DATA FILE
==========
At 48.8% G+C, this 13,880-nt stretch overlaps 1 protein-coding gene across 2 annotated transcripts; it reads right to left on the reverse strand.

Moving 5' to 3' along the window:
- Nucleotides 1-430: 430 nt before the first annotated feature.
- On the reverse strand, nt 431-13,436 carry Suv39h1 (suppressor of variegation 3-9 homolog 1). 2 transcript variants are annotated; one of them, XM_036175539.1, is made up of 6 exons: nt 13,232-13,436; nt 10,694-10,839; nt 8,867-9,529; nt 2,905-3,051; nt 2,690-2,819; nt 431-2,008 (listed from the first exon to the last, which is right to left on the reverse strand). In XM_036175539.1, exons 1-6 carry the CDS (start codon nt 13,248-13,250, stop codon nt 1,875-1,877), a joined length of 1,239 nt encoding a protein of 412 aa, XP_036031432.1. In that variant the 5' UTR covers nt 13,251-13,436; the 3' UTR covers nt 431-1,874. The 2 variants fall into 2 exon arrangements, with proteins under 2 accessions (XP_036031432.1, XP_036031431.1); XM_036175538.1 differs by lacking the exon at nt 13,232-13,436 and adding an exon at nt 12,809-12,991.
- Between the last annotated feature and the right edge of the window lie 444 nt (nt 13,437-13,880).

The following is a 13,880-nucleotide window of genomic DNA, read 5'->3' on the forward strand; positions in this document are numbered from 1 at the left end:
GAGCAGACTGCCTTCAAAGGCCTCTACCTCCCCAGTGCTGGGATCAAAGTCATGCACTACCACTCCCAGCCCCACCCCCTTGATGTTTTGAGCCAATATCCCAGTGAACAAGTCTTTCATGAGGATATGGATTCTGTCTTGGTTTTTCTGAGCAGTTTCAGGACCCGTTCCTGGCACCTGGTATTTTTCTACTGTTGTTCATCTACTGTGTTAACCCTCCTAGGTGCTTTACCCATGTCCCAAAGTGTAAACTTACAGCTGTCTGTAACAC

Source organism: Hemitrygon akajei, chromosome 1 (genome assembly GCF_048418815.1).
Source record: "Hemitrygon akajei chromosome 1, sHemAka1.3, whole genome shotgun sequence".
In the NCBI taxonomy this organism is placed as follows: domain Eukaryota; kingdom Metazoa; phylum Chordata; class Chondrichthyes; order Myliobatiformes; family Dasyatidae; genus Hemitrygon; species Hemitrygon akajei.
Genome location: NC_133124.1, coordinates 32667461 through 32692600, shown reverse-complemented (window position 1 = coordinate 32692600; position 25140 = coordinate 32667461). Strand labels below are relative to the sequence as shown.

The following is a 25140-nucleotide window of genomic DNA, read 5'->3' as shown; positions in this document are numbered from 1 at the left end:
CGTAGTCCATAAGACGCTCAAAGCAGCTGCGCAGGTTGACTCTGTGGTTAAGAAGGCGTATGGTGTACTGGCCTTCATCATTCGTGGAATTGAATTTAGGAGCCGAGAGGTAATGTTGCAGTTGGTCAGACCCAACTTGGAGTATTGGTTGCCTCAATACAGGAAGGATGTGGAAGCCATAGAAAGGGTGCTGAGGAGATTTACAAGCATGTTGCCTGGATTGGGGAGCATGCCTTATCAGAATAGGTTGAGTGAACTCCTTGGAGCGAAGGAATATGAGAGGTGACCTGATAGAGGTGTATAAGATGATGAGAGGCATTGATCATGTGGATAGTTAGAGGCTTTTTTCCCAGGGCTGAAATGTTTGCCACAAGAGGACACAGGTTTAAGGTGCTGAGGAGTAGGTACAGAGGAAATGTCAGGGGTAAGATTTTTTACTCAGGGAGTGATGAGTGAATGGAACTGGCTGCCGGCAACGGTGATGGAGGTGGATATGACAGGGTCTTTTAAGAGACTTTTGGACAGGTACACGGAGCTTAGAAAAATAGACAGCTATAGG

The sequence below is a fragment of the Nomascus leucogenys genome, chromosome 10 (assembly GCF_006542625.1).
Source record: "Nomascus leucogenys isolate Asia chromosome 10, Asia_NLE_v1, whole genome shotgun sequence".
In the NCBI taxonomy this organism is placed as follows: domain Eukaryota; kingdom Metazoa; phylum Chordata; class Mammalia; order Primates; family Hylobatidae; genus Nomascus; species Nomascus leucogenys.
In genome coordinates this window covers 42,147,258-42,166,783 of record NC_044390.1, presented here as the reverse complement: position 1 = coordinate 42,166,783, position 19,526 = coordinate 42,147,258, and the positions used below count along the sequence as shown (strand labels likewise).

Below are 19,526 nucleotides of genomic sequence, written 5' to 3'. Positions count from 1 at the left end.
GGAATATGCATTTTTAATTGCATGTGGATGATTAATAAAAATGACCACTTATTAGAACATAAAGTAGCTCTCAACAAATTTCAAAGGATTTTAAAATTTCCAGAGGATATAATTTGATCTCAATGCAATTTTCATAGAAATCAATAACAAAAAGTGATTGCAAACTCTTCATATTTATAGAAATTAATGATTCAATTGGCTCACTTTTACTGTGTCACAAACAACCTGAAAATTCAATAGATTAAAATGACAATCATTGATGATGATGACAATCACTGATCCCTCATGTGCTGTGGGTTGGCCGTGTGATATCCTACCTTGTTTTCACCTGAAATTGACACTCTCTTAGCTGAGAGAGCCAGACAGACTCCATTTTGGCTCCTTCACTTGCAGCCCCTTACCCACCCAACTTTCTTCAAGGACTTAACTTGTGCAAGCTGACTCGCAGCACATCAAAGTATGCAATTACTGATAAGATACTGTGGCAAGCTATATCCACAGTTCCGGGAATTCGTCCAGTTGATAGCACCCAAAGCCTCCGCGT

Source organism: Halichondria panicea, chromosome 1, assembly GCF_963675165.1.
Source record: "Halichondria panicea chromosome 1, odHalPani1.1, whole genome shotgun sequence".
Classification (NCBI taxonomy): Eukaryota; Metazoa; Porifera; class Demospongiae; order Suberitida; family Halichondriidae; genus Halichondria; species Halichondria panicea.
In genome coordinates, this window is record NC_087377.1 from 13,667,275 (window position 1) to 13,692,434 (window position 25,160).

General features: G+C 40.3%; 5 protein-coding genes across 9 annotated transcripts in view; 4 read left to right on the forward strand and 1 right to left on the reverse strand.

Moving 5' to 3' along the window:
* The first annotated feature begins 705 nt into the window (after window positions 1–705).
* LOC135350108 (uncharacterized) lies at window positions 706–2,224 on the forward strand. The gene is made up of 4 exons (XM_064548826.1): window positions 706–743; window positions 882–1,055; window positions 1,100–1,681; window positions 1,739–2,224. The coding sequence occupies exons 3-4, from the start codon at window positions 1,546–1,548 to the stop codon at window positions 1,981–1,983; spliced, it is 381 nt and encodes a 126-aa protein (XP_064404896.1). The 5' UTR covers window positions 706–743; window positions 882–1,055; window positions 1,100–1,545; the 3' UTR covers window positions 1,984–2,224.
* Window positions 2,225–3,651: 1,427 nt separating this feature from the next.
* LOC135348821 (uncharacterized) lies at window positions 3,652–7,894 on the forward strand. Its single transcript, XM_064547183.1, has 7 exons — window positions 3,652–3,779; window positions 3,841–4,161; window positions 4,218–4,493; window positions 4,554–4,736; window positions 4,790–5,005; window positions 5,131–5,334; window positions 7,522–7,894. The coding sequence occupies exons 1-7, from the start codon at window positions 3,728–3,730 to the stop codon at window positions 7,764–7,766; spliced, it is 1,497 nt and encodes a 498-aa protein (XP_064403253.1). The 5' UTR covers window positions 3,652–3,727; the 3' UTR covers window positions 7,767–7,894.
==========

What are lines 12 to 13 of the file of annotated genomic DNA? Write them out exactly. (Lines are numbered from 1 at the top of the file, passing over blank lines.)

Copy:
The following is a 25140-nucleotide window of genomic DNA, read 5'->3' as shown; positions in this document are numbered from 1 at the left end:
CGTAGTCCATAAGACGCTCAAAGCAGCTGCGCAGGTTGACTCTGTGGTTAAGAAGGCGTATGGTGTACTGGCCTTCATCATTCGTGGAATTGAATTTAGGAGCCGAGAGGTAATGTTGCAGTTGGTCAGACCCAACTTGGAGTATTGGTTGCCTCAATACAGGAAGGATGTGGAAGCCATAGAAAGGGTGCTGAGGAGATTTACAAGCATGTTGCCTGGATTGGGGAGCATGCCTTATCAGAATAGGTTGAGTGAACTCCTTGGAGCGAAGGAATATGAGAGGTGACCTGATAGAGGTGTATAAGATGATGAGAGGCATTGATCATGTGGATAGTTAGAGGCTTTTTTCCCAGGGCTGAAATGTTTGCCACAAGAGGACACAGGTTTAAGGTGCTGAGGAGTAGGTACAGAGGAAATGTCAGGGGTAAGATTTTTTACTCAGGGAGTGATGAGTGAATGGAACTGGCTGCCGGCAACGGTGATGGAGGTGGATATGACAGGGTCTTTTAAGAGACTTTTGGACAGGTACACGGAGCTTAGAAAAATAGACAGCTATAGG